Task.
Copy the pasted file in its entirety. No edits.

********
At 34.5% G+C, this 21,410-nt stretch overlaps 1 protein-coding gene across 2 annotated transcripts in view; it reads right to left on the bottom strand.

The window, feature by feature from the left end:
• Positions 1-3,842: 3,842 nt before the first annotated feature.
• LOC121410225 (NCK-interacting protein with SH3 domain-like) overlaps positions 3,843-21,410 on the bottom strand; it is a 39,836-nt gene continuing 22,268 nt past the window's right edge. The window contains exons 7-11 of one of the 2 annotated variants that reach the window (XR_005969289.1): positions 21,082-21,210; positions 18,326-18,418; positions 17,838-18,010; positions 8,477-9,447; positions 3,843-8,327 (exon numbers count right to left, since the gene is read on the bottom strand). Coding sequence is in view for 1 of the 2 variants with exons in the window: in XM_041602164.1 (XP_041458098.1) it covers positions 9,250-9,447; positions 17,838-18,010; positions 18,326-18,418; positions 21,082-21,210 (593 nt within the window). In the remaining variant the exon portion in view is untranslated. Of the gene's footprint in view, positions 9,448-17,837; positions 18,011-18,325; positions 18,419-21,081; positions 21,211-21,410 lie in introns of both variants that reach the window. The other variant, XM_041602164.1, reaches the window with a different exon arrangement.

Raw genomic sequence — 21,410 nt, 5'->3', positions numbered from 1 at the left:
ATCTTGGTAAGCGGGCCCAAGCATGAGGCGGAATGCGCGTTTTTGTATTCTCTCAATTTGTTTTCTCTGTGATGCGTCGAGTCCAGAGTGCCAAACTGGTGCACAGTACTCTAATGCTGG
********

At 34.5% G+C, this 21,410-nt stretch overlaps 1 protein-coding gene across 2 annotated transcripts in view; it reads right to left on the bottom strand.

The window, feature by feature from the left end:
• Positions 1-3,842: 3,842 nt before the first annotated feature.
• LOC121410225 (NCK-interacting protein with SH3 domain-like) overlaps positions 3,843-21,410 on the bottom strand; it is a 39,836-nt gene continuing 22,268 nt past the window's right edge. The window contains exons 7-11 of one of the 2 annotated variants that reach the window (XR_005969289.1): positions 21,082-21,210; positions 18,326-18,418; positions 17,838-18,010; positions 8,477-9,447; positions 3,843-8,327 (exon numbers count right to left, since the gene is read on the bottom strand). Coding sequence is in view for 1 of the 2 variants with exons in the window: in XM_041602164.1 (XP_041458098.1) it covers positions 9,250-9,447; positions 17,838-18,010; positions 18,326-18,418; positions 21,082-21,210 (593 nt within the window). In the remaining variant the exon portion in view is untranslated. Of the gene's footprint in view, positions 9,448-17,837; positions 18,011-18,325; positions 18,419-21,081; positions 21,211-21,410 lie in introns of both variants that reach the window. The other variant, XM_041602164.1, reaches the window with a different exon arrangement.

Raw genomic sequence — 21,410 nt, 5'->3', positions numbered from 1 at the left:
ATCTTGGTAAGCGGGCCCAAGCATGAGGCGGAATGCGCGTTTTTGTATTCTCTCAATTTGTTTTCTCTGTGATGCGTCGAGTCCAGAGTGCCAAACTGGTGCACAGTACTCTAATGCTGG